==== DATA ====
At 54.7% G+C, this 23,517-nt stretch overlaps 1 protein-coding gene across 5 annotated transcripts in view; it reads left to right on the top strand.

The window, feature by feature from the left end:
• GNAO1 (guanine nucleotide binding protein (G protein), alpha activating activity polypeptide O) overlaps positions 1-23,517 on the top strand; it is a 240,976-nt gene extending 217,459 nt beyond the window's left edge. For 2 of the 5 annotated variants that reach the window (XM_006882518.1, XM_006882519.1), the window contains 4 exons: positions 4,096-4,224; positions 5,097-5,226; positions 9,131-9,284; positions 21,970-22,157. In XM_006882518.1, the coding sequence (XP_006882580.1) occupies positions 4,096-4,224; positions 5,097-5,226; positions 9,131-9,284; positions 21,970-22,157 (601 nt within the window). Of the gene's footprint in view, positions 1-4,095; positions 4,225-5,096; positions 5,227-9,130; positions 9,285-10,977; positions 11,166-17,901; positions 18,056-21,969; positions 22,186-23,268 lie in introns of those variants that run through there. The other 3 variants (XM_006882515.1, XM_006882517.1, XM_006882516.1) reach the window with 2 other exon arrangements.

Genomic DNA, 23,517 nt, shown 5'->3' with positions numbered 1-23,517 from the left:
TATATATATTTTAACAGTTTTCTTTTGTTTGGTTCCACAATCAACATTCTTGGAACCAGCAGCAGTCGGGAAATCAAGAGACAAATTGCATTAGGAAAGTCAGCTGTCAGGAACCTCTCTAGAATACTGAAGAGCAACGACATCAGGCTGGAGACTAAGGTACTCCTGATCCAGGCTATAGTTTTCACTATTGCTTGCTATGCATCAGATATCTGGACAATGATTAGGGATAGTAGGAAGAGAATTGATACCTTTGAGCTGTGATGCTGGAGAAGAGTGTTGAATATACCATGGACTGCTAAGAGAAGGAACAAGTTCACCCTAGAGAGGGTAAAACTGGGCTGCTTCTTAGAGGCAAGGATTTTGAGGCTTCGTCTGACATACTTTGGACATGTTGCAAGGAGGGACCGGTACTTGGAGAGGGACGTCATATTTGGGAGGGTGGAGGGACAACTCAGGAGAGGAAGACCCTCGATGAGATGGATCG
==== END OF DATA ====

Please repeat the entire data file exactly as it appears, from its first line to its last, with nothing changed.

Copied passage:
At 54.7% G+C, this 23,517-nt stretch overlaps 1 protein-coding gene across 5 annotated transcripts in view; it reads left to right on the top strand.

The window, feature by feature from the left end:
• GNAO1 (guanine nucleotide binding protein (G protein), alpha activating activity polypeptide O) overlaps positions 1-23,517 on the top strand; it is a 240,976-nt gene extending 217,459 nt beyond the window's left edge. For 2 of the 5 annotated variants that reach the window (XM_006882518.1, XM_006882519.1), the window contains 4 exons: positions 4,096-4,224; positions 5,097-5,226; positions 9,131-9,284; positions 21,970-22,157. In XM_006882518.1, the coding sequence (XP_006882580.1) occupies positions 4,096-4,224; positions 5,097-5,226; positions 9,131-9,284; positions 21,970-22,157 (601 nt within the window). Of the gene's footprint in view, positions 1-4,095; positions 4,225-5,096; positions 5,227-9,130; positions 9,285-10,977; positions 11,166-17,901; positions 18,056-21,969; positions 22,186-23,268 lie in introns of those variants that run through there. The other 3 variants (XM_006882515.1, XM_006882517.1, XM_006882516.1) reach the window with 2 other exon arrangements.

Genomic DNA, 23,517 nt, shown 5'->3' with positions numbered 1-23,517 from the left:
TATATATATTTTAACAGTTTTCTTTTGTTTGGTTCCACAATCAACATTCTTGGAACCAGCAGCAGTCGGGAAATCAAGAGACAAATTGCATTAGGAAAGTCAGCTGTCAGGAACCTCTCTAGAATACTGAAGAGCAACGACATCAGGCTGGAGACTAAGGTACTCCTGATCCAGGCTATAGTTTTCACTATTGCTTGCTATGCATCAGATATCTGGACAATGATTAGGGATAGTAGGAAGAGAATTGATACCTTTGAGCTGTGATGCTGGAGAAGAGTGTTGAATATACCATGGACTGCTAAGAGAAGGAACAAGTTCACCCTAGAGAGGGTAAAACTGGGCTGCTTCTTAGAGGCAAGGATTTTGAGGCTTCGTCTGACATACTTTGGACATGTTGCAAGGAGGGACCGGTACTTGGAGAGGGACGTCATATTTGGGAGGGTGGAGGGACAACTCAGGAGAGGAAGACCCTCGATGAGATGGATCG